Two-factor authentication apps link with your accounts on services that support them. Any time the service requires a code, the app creates one for you to enter. The keys are ever-rotating, typically only valid for a minute or so, and available even if your device doesn’t have internet access at the time.

There are several of these services on the market now, with Google Authenticator being the most widely used. However, newer players are slowly gaining ground, with some offering features that make them a better choice for travelers.

Authy, for example, goes where Google Authenticator doesn’t: your desktop. Unlike Google’s version, Authy supports multiple devices. If you happen to lose your phone or drop it in the bath, you’re not locked out of all your accounts. Having had that happen to us, Authy’s approach is a godsend.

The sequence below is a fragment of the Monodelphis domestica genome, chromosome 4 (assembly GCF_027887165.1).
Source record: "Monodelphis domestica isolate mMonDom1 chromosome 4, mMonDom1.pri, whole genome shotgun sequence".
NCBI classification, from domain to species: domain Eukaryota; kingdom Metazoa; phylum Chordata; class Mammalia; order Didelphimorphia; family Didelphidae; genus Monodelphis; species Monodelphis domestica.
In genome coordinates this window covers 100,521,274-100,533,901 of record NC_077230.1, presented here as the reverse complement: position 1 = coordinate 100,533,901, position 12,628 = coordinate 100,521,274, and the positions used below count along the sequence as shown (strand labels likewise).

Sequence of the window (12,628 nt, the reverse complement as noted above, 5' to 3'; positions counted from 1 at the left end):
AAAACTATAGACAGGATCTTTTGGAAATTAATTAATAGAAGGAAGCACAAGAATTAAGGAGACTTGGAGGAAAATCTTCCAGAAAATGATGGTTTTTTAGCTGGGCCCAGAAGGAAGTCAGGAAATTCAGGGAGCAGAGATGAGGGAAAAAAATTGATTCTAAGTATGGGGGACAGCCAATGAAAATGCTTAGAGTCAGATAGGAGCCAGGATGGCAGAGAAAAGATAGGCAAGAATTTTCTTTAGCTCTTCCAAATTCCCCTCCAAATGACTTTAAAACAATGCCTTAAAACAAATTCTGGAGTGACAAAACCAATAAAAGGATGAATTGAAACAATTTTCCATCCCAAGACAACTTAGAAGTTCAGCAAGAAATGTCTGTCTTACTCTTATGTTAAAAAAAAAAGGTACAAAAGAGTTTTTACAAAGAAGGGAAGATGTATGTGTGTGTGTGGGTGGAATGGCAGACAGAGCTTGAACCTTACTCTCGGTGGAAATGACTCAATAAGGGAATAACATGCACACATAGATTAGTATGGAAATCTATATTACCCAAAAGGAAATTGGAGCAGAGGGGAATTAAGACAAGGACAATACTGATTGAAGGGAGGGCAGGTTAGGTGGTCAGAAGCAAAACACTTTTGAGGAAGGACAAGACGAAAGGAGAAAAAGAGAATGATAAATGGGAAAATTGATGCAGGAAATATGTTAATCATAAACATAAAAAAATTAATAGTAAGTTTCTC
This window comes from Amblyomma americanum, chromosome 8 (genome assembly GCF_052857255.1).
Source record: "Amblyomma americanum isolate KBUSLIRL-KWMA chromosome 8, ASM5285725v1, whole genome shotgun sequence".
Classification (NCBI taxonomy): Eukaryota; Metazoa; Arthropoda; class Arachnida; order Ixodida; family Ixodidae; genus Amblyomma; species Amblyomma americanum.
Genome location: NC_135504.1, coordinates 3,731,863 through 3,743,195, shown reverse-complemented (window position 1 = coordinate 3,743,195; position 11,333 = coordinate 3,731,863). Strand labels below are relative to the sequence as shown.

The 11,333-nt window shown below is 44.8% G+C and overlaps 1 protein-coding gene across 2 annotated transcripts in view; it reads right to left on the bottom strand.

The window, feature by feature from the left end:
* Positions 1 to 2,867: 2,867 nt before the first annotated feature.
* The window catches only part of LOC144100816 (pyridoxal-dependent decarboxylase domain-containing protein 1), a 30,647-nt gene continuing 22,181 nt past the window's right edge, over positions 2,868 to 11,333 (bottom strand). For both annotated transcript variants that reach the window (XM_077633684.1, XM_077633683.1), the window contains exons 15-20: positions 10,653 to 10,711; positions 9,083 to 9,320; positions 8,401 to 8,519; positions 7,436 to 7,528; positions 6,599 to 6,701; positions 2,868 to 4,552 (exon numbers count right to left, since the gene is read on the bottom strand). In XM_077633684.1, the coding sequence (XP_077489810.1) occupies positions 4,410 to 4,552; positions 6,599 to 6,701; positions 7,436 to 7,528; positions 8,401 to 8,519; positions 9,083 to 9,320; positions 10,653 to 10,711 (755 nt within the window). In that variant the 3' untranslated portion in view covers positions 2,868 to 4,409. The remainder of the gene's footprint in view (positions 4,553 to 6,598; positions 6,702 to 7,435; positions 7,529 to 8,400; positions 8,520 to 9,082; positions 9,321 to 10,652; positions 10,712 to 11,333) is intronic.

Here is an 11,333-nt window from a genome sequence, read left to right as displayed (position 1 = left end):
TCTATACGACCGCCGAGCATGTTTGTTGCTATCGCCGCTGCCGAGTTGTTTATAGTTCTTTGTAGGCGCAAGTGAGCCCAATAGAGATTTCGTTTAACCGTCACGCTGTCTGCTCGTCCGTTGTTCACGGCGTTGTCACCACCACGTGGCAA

Similar alternatives include Duo MobileSAASPASS, and LastPass Authenticator.

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Which Services Support Two-Factor Authentication?

The number of apps and websites that support two-factor authentication continues to grow. If you’re looking for details on how to set it up, we’ve linked to the instructions for several popular services below.

This is by no means an exhaustive list, since the number of sites that support (and sometimes even require) two-factor authentication gets longer by the second. Feel free to complete it with services of your own!

Images via J. Stock (feature image), Stock Image (smartphone with lock), Rob Witham (laptop with lock)